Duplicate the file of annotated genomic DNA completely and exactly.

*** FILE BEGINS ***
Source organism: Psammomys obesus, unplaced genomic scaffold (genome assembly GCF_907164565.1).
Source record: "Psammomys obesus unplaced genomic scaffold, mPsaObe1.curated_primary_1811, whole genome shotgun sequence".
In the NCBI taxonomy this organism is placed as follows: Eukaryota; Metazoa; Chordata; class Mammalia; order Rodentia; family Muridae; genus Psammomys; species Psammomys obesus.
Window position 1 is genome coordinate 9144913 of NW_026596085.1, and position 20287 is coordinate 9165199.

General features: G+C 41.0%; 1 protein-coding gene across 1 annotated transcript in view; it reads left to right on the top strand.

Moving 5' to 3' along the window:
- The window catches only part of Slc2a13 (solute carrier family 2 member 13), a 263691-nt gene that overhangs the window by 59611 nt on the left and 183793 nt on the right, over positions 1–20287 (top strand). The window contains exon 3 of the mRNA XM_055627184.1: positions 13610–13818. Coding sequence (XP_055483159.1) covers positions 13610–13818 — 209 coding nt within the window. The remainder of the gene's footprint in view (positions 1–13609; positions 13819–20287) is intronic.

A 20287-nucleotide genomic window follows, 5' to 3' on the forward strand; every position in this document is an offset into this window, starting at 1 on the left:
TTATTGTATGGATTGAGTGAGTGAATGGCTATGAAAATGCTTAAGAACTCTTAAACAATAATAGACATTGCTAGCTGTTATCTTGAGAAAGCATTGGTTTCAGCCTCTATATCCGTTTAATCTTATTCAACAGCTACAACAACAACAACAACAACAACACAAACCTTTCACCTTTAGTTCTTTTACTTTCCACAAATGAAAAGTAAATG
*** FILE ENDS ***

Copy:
Source organism: Psammomys obesus, unplaced genomic scaffold (genome assembly GCF_907164565.1).
Source record: "Psammomys obesus unplaced genomic scaffold, mPsaObe1.curated_primary_1811, whole genome shotgun sequence".
In the NCBI taxonomy this organism is placed as follows: Eukaryota; Metazoa; Chordata; class Mammalia; order Rodentia; family Muridae; genus Psammomys; species Psammomys obesus.
Window position 1 is genome coordinate 9144913 of NW_026596085.1, and position 20287 is coordinate 9165199.

General features: G+C 41.0%; 1 protein-coding gene across 1 annotated transcript in view; it reads left to right on the top strand.

Moving 5' to 3' along the window:
- The window catches only part of Slc2a13 (solute carrier family 2 member 13), a 263691-nt gene that overhangs the window by 59611 nt on the left and 183793 nt on the right, over positions 1–20287 (top strand). The window contains exon 3 of the mRNA XM_055627184.1: positions 13610–13818. Coding sequence (XP_055483159.1) covers positions 13610–13818 — 209 coding nt within the window. The remainder of the gene's footprint in view (positions 1–13609; positions 13819–20287) is intronic.

A 20287-nucleotide genomic window follows, 5' to 3' on the forward strand; every position in this document is an offset into this window, starting at 1 on the left:
TTATTGTATGGATTGAGTGAGTGAATGGCTATGAAAATGCTTAAGAACTCTTAAACAATAATAGACATTGCTAGCTGTTATCTTGAGAAAGCATTGGTTTCAGCCTCTATATCCGTTTAATCTTATTCAACAGCTACAACAACAACAACAACAACAACACAAACCTTTCACCTTTAGTTCTTTTACTTTCCACAAATGAAAAGTAAATG